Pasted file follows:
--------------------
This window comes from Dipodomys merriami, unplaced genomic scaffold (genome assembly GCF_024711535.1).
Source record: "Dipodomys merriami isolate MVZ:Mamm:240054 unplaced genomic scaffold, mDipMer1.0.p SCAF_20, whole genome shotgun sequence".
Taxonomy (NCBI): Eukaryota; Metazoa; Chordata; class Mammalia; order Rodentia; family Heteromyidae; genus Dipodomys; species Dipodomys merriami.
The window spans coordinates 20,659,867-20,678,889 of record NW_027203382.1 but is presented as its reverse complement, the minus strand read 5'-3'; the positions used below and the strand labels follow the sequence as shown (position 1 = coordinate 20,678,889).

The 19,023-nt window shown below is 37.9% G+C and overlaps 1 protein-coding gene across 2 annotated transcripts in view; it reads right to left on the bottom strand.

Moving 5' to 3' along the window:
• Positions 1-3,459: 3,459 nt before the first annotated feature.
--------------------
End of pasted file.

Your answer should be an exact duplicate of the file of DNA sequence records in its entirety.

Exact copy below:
This window comes from Dipodomys merriami, unplaced genomic scaffold (genome assembly GCF_024711535.1).
Source record: "Dipodomys merriami isolate MVZ:Mamm:240054 unplaced genomic scaffold, mDipMer1.0.p SCAF_20, whole genome shotgun sequence".
Taxonomy (NCBI): Eukaryota; Metazoa; Chordata; class Mammalia; order Rodentia; family Heteromyidae; genus Dipodomys; species Dipodomys merriami.
The window spans coordinates 20,659,867-20,678,889 of record NW_027203382.1 but is presented as its reverse complement, the minus strand read 5'-3'; the positions used below and the strand labels follow the sequence as shown (position 1 = coordinate 20,678,889).

The 19,023-nt window shown below is 37.9% G+C and overlaps 1 protein-coding gene across 2 annotated transcripts in view; it reads right to left on the bottom strand.

Moving 5' to 3' along the window:
• Positions 1-3,459: 3,459 nt before the first annotated feature.